Favorable “Break”through Data for Proton Pump Inhibitors and Bone Density

Franklin Roosevelt’s secretary of state, Cordell Hull, wrote: “A lie will gallop halfway round the world before the truth has time to pull its breeches on.”

This saying came to my mind as I read a recent study (KE Hansen et al. Gastroenterol 2019; 156: 926-34) titled: “Dexlansoprazole and esomeprazole do not affect bone homeostasis in healthy postmenopausal women.”

In this study, the authors performed a prospective double-blind study with 115 healthy postmenopausal women who were treated with one of these two PPIs or placebo daily for 26 weeks.

Key findings:

  • PPI therapy did not reduce true fractional calcium absorption
  • There were no significant difference between groups in serum or urine levels of minerals, bone mineral density, or parathyroid hormone

Previous studies have found conflicting results of PPIs on bone density.  Studies suggesting that PPIs could affect bone density have been questioned due to “low odds ratios (<2), lack of dose response, biological implausibility, and uncontrolled potential confounders.”  The authors note that they chose bone turnover rather than changes in BMD as a primary outcome as bone turnover precede changes in BMD and should serve as an early marker of adverse effects.

My take: This study, while short in duration and with limited numbers of participants found no harmful effects of PPIs on skeletal health.

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Association and Causation: Early Life Risk Factors for Eosinophilic Esophagitis

A recent case-control study (CP Witmer et al. JPGN 2018; 610-5) using the Military Health System Database examined 1410 cases of eosinophilic esophagitis (EoE) and matched them with 2820 controls; the study period was 2008-2015.

  • The authors found that early exposure to proton pump inhibitors (PPIs), histamine-2 receptors (H2RAs), and antibiotics were all associated with an increased risk of developing EoE with adjusted odds ratios of 2.73, 1.64, and 1.31.
  • In addition, among atopic problems, milk protein allergy had an adjusted odds ratio of 2.37 and eczema 1.97. –for developing EoE.

My take: This study does not determine whether the use of PPIs, H2RAs or antibiotics are involved in causation of EoE or whether patients with EoE simply receive these medications more frequently.  Nevertheless, the findings reinforce the idea that these medications should be used less frequently in infants.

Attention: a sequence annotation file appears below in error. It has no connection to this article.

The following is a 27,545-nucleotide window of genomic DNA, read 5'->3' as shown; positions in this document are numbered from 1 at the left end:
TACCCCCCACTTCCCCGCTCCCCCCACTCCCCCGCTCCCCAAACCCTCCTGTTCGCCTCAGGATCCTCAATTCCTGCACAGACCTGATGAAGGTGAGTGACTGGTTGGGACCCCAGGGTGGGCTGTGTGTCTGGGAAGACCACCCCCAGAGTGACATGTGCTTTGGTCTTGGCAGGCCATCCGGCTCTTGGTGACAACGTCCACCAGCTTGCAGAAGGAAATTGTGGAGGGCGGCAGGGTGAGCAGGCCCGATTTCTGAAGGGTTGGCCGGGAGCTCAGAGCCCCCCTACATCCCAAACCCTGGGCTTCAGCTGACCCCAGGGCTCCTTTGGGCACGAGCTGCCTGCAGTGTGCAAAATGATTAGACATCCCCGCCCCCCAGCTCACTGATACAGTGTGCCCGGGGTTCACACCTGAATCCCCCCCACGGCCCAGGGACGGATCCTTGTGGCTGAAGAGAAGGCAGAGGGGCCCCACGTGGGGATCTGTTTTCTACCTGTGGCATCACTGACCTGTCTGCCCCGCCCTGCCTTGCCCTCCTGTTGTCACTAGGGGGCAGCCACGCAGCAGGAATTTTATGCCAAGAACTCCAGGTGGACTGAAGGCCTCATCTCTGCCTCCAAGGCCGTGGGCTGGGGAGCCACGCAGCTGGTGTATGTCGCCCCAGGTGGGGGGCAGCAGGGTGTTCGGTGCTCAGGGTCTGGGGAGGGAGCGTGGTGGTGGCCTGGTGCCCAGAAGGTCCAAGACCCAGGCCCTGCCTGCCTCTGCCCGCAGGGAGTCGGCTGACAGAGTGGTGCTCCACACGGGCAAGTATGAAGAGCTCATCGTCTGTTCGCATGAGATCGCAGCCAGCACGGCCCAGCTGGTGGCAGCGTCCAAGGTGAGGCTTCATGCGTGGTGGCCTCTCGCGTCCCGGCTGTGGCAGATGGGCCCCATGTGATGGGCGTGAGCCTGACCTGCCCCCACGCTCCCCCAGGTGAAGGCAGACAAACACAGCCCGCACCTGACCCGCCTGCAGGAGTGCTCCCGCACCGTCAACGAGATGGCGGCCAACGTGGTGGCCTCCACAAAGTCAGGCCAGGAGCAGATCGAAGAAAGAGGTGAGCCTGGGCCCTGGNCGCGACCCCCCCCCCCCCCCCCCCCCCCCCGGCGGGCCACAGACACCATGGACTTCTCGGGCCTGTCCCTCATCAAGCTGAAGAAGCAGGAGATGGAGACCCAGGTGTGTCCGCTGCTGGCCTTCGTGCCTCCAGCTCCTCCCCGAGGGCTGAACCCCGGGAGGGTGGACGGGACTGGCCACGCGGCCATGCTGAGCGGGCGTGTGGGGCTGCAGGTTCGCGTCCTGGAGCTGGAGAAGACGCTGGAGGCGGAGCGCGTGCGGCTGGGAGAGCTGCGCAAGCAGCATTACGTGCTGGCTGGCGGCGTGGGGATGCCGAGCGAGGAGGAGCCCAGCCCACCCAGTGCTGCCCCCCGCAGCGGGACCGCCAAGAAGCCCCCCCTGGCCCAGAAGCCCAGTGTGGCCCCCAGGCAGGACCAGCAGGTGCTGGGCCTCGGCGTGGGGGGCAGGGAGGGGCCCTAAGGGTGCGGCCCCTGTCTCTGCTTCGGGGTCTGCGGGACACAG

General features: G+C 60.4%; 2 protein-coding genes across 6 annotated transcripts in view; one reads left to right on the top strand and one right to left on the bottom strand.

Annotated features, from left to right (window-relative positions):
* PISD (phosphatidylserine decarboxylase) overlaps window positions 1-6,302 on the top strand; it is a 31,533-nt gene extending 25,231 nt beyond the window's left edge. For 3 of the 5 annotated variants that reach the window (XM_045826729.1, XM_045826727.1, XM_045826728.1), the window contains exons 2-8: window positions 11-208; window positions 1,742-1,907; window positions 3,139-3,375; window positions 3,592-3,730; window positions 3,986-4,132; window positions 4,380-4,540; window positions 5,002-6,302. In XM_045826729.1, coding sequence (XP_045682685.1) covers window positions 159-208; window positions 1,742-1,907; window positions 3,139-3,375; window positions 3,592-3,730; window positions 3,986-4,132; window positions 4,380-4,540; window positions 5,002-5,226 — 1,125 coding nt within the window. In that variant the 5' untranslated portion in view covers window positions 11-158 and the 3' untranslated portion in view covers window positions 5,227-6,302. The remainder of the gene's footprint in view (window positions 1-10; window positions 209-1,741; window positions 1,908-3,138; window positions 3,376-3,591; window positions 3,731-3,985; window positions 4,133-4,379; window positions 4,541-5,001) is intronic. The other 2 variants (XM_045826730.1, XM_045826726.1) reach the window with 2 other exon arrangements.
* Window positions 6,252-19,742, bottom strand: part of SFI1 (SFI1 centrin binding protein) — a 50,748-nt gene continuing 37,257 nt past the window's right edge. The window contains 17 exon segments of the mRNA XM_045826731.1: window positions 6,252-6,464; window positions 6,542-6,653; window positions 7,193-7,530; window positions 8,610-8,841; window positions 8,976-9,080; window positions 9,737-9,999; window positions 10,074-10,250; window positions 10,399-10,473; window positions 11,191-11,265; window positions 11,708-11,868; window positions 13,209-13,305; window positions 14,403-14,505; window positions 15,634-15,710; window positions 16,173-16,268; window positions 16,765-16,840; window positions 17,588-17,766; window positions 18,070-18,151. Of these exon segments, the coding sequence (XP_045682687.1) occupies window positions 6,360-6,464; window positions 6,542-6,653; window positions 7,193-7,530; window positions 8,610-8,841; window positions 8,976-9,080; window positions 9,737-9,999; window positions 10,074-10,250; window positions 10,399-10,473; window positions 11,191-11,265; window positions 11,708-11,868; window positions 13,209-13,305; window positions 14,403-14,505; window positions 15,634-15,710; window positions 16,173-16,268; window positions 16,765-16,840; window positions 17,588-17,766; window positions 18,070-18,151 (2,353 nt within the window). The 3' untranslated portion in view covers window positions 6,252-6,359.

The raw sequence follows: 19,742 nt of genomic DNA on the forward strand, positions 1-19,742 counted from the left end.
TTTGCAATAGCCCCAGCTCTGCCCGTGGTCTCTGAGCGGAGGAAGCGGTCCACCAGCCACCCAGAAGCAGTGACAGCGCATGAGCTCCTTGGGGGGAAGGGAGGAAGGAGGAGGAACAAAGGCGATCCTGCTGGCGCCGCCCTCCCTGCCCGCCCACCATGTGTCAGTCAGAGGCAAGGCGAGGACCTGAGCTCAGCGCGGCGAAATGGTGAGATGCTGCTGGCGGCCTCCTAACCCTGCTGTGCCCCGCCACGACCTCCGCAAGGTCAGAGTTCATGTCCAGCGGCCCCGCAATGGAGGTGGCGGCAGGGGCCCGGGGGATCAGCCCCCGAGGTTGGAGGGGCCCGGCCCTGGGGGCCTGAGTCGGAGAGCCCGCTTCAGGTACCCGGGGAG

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PPIs NOT Linked to Cognitive Decline/Dementia & PPIs NOT Linked to Heart Attacks

In a prospective study (M Wod et al. Clin Gastroenterol Hepatol 2018; 16: 681-89), data on middle-aged (n=2346, 46-67 yrs) and older individuals (n=2475) were collected in the Longitudinal Study of Aging Danish Twins.  This study showed that there was no difference in cognitive decline between PPI users and non-users.

The second study (SN Landi et al. Gastroenterol 2018; 154: 861-73) used a large administrative database and reviewed more than 5 million new  users of prescription PPIs and prescription H2RAs.  The authors found no significant difference in myocardial infarctions (MIs) between PPIs and H2RAs over a 12 month period.

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Last Year’s Most Popular Posts

I want to thank the many people who have helped me with this blog –now with 2180 posts over more than 6 years.  This includes my wife, my colleagues at GICareforKids, and colleagues from across the country who have provided critical feedback as well as useful publications to review.  I hope this blog continues to be a useful resource.

Here are the top dozen most popular blog posts from 2017: